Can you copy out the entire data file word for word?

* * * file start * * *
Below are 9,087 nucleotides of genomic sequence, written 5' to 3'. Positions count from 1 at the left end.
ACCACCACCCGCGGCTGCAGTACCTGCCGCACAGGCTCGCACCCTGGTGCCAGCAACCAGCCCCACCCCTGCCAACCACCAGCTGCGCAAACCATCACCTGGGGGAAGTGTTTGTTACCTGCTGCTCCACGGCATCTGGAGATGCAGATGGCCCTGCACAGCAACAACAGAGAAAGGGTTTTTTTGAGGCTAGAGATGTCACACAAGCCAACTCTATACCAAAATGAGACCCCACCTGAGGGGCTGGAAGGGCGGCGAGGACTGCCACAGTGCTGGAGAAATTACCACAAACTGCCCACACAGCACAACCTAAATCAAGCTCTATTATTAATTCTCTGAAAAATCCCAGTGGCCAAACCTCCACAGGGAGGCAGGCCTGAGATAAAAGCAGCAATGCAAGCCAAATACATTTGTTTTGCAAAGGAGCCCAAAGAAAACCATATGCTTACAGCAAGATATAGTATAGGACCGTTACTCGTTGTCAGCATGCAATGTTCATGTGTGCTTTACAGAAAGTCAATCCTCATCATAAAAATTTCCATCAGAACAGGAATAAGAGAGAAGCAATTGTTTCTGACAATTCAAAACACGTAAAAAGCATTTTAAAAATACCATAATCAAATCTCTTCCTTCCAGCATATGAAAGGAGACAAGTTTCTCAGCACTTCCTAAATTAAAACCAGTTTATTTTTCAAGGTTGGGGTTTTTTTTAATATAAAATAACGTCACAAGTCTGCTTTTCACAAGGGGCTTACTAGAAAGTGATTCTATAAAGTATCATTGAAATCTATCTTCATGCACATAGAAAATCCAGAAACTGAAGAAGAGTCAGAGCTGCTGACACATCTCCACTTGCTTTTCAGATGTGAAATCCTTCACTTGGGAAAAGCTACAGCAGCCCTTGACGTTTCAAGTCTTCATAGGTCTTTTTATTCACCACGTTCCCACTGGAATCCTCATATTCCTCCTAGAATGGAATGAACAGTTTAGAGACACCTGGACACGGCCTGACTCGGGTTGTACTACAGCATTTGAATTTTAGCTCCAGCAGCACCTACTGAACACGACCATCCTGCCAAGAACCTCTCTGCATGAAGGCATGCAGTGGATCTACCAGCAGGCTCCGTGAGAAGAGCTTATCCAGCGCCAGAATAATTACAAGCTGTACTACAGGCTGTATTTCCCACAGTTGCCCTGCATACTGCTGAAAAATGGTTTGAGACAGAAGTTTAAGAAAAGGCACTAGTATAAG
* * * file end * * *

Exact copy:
Below are 9,087 nucleotides of genomic sequence, written 5' to 3'. Positions count from 1 at the left end.
ACCACCACCCGCGGCTGCAGTACCTGCCGCACAGGCTCGCACCCTGGTGCCAGCAACCAGCCCCACCCCTGCCAACCACCAGCTGCGCAAACCATCACCTGGGGGAAGTGTTTGTTACCTGCTGCTCCACGGCATCTGGAGATGCAGATGGCCCTGCACAGCAACAACAGAGAAAGGGTTTTTTTGAGGCTAGAGATGTCACACAAGCCAACTCTATACCAAAATGAGACCCCACCTGAGGGGCTGGAAGGGCGGCGAGGACTGCCACAGTGCTGGAGAAATTACCACAAACTGCCCACACAGCACAACCTAAATCAAGCTCTATTATTAATTCTCTGAAAAATCCCAGTGGCCAAACCTCCACAGGGAGGCAGGCCTGAGATAAAAGCAGCAATGCAAGCCAAATACATTTGTTTTGCAAAGGAGCCCAAAGAAAACCATATGCTTACAGCAAGATATAGTATAGGACCGTTACTCGTTGTCAGCATGCAATGTTCATGTGTGCTTTACAGAAAGTCAATCCTCATCATAAAAATTTCCATCAGAACAGGAATAAGAGAGAAGCAATTGTTTCTGACAATTCAAAACACGTAAAAAGCATTTTAAAAATACCATAATCAAATCTCTTCCTTCCAGCATATGAAAGGAGACAAGTTTCTCAGCACTTCCTAAATTAAAACCAGTTTATTTTTCAAGGTTGGGGTTTTTTTTAATATAAAATAACGTCACAAGTCTGCTTTTCACAAGGGGCTTACTAGAAAGTGATTCTATAAAGTATCATTGAAATCTATCTTCATGCACATAGAAAATCCAGAAACTGAAGAAGAGTCAGAGCTGCTGACACATCTCCACTTGCTTTTCAGATGTGAAATCCTTCACTTGGGAAAAGCTACAGCAGCCCTTGACGTTTCAAGTCTTCATAGGTCTTTTTATTCACCACGTTCCCACTGGAATCCTCATATTCCTCCTAGAATGGAATGAACAGTTTAGAGACACCTGGACACGGCCTGACTCGGGTTGTACTACAGCATTTGAATTTTAGCTCCAGCAGCACCTACTGAACACGACCATCCTGCCAAGAACCTCTCTGCATGAAGGCATGCAGTGGATCTACCAGCAGGCTCCGTGAGAAGAGCTTATCCAGCGCCAGAATAATTACAAGCTGTACTACAGGCTGTATTTCCCACAGTTGCCCTGCATACTGCTGAAAAATGGTTTGAGACAGAAGTTTAAGAAAAGGCACTAGTATAAG